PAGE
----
Peanut allergy injection may be life-changing for over 1 million kids and teens

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There may be a positive development for the 1.2 million children and teens battling a peanut allergy. In a study released Thursday, researchers from Stanford University revealed that they have found an injection that has the potential to stave off peanut allergies for several weeks at a time.

Published in the journal JCI Insight, the study featured 20 individuals with severe peanut allergies, 15 of whom were given the injection and five of whom were given a placebo. Over the course of six weeks — in a controlled setting — the researchers gave the participants more and more of the peanut protein in the injections, and monitored how they reacted. The results were extremely positive. Fifteen days after the shot, nearly 75 percent of the participants who were given the injection were able to tolerate a little bit of peanut protein, compared to zero percent of the placebo group.

The injection, made up of an antibody known as “Etokimab,” targets the protein that causes a “cascade” of allergic reactions in the body. Researchers deduced that it has the potential to “desensitize peanut-allergic participants” and prevent life-threatening allergic reactions following exposure.

Since the drug is not particular to peanuts — but rather the mechanism in the body that causes the reaction — the researchers hope it could be used to prevent other reactions as well. “Although this is still in the experimental stages, we’re delivering on the hope of testing a drug that won’t be for one food allergy but for many, and for other allergic diseases, too,” lead author of the study and professor of medicine at Stanford, Kari Nadeau, MD, PhD, said in a statement.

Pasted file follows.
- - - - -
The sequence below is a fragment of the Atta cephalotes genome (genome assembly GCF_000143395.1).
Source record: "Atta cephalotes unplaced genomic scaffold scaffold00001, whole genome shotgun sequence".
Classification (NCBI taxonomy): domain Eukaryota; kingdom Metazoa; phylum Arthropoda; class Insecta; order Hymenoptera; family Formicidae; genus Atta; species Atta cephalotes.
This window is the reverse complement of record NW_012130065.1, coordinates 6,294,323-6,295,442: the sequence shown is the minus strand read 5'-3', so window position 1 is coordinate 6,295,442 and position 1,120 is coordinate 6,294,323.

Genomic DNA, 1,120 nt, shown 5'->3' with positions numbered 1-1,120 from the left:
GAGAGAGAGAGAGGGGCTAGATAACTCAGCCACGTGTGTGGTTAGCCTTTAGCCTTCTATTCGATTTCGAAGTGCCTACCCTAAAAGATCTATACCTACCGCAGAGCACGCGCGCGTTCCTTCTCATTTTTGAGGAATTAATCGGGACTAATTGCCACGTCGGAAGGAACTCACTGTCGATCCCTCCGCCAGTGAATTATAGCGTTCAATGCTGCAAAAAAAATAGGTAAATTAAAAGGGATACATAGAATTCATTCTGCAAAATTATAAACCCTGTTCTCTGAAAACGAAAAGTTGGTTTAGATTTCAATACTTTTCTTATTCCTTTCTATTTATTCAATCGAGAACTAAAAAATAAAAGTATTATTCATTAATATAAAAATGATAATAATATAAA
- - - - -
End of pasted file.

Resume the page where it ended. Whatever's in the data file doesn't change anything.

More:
Overall, if the injection proves effective in further studies, it could prove life-changing for the estimated 32 million Americans who are affected by food allergies — and especially the 200,000 who require emergency care each year. But of all the food allergies, there’s likely a reason the researchers targeted peanuts specifically. Michael Blaiss, MD, executive medical director of the American College of Allergy, Asthma and Immunology (ACAAI), says peanut allergies can be especially dangerous. “It has more severe life-threatening reactions in general,” Blaiss tells Yahoo Lifestyle.

The research is preliminary, but definitely a “step forward” for those with serious allergies. 

Although the development is exciting, Blaiss stresses that more research — especially a larger sample size — is needed before scientists can be sure that the injection is effective. “Theoretically, they're protected against accidental exposure, but this is in no way, shape or form saying you can go eat a Snickers bar,” he says. “It does not cure it.”

There could be several hurdles with the drug: limited study size, how often the injection would need to be administered (monthly) and the fact that it is, indeed given by injection, which might be a detractor to some patients. 

Peanut allergies have tripled in the last decade, but researchers say that it's a "step forward."